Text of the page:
14. I can confirm I have noticed the same discrepancy while testing the 77W with SimBrief. Reference the following fuel burns for the cruise portion (between TOC and TOD only, since climb/descent/approach phases can skew the figures): Cruise fuel burn and time according to real 77W OFP: 40.3 / 5:32 Cruise fuel burn and time according to SimBrief: 40.1 / 5:30 Cruise fuel burn and time observed using PMDG: 38.4 / 5:33 This was at CI22 giving Mach 0.83 for the cruise portion. Average ISA was +4. ZFW was 225 tons and TOW was 283-284 tons. Initial cruise at F330 with steps to F350 and F370, weather parameters were closely matched in the sim using ASN. This gives about a 5-6% discrepancy when you crunch the numbers, PMDG themselves advertise the 777 as being "within 5% of the actual Boeing aircraft performance charts", so one could argue this is pretty close to 5%. You also can't base this sort of thing on one flight, several tests have to be made and averaged out, but at first glance it does appear to be a little "lean". As Xander said, you can tweak the fuel flow using the "fuel_flow_scalar = " parameter. I haven't experimented yet with the 77W but might do so in a few days, I suspect it doesn't correct the FMC predictions unless PMDG specifically programmed it to base calculations on the Fuel Flow Scalar. I have done testing on the 77L as well and have actually found it to be very accurate to both SimBrief and real OFPs. It should be noted that the PFPX template for the PMDG 77L includes a fuel bias of 1.04, aka +4%. Did you take that into account during your testing, Xander? One could argue that was an error on PFPX's part rather than PMDG's, when using a fuel bias of 1.00 the numbers match up nicely for me. Granted, I only did 2 flights with it so I suppose I could be wrong. - Derek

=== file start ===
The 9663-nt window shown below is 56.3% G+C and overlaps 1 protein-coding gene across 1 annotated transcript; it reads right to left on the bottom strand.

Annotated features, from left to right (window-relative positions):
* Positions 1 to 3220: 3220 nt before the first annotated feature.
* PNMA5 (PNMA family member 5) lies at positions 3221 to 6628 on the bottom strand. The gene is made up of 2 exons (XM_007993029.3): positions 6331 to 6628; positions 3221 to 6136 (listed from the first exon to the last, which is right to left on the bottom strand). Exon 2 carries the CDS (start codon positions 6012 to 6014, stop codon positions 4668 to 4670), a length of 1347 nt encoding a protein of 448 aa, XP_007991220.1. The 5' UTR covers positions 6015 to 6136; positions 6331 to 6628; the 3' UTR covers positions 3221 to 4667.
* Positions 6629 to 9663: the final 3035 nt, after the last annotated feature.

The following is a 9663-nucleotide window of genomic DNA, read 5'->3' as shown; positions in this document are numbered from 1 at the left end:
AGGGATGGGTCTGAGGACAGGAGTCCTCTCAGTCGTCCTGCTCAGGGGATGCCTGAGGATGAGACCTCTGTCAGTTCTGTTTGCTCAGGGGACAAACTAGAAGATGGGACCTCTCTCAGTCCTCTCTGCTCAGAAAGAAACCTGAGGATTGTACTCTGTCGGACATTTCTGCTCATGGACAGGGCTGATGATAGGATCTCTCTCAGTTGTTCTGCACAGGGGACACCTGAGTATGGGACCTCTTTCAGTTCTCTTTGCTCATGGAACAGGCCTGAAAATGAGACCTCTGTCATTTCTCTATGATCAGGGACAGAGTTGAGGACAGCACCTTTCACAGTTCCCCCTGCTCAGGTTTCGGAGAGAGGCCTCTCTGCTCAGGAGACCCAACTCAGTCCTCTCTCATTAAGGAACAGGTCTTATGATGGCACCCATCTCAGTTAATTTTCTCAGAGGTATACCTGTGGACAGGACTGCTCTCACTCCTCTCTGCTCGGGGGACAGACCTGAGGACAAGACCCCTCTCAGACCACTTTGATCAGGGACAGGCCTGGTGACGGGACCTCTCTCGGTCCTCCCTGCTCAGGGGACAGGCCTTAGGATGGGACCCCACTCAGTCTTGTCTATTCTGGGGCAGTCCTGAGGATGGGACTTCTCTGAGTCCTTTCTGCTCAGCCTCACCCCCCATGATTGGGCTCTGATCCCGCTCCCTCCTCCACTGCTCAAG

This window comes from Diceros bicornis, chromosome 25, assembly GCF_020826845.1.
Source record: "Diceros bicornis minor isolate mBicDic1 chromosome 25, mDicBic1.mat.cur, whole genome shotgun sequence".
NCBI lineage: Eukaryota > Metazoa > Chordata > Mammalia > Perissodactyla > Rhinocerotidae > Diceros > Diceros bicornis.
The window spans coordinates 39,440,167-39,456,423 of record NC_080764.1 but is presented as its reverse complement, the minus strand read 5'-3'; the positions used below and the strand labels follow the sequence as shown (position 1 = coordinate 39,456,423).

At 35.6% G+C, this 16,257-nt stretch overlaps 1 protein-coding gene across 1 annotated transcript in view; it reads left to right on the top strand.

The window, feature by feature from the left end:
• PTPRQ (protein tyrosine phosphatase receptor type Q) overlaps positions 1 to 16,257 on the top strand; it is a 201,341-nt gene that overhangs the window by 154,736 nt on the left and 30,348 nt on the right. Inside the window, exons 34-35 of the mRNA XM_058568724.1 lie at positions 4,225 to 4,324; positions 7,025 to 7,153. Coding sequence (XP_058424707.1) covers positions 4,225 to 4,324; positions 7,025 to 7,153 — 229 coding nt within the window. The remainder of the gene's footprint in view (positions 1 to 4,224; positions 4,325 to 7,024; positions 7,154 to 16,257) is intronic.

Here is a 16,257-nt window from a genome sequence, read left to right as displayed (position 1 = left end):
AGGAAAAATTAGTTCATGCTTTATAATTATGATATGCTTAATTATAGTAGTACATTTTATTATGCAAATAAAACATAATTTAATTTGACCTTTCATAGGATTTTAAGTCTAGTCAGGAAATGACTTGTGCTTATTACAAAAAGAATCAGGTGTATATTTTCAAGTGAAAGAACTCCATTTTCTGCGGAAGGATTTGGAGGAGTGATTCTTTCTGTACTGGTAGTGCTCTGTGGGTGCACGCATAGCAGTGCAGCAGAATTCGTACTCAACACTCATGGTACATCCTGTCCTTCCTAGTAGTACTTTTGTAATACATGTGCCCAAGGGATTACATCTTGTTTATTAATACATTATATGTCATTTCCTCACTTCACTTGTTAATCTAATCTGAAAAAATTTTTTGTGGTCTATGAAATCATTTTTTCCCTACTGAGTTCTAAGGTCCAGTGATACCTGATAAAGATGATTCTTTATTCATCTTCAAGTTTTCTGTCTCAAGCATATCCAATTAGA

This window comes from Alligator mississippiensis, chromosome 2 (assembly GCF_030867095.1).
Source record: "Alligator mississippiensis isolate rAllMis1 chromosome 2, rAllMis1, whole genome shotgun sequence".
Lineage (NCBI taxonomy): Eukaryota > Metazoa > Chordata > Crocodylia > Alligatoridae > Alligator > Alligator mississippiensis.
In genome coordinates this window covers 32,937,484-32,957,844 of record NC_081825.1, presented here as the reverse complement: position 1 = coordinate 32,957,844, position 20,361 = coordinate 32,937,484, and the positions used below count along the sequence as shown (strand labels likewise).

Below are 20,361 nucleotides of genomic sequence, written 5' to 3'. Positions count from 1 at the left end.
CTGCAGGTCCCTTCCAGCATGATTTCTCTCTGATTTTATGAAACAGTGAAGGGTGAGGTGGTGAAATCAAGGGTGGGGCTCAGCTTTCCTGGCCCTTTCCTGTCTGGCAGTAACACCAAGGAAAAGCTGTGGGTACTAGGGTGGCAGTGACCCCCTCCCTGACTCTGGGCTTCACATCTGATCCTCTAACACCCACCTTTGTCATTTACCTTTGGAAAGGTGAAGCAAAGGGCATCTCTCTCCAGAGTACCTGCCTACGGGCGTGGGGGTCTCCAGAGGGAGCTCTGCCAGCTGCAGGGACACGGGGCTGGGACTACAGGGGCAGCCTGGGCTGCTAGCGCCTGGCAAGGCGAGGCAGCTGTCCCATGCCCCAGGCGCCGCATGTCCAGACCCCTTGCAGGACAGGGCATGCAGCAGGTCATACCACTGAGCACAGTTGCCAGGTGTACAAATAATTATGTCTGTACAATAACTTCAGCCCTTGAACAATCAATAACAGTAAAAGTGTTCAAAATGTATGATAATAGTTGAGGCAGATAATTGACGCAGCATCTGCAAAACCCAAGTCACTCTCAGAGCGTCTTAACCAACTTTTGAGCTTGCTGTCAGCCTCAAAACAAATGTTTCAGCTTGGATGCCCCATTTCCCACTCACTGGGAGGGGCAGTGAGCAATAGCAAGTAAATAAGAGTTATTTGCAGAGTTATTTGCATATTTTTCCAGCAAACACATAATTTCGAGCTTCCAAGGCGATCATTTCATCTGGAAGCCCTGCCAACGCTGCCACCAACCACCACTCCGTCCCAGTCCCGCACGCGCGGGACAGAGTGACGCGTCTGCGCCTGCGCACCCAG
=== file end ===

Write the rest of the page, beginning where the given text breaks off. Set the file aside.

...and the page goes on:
15. Hi Andy, You probably left the route field blank, or entered your route as simply "Direct" or "DCT". Without specifying a route, there aren't any waypoints to consider, hence the detailed navlog is automatically disabled in the final flightplan. Try choosing a route from the list to the right of the route box, or alternatively, copy/paste one from one of the resource sites (flightaware, vataware, etc) listed above the route box. Hope that helps,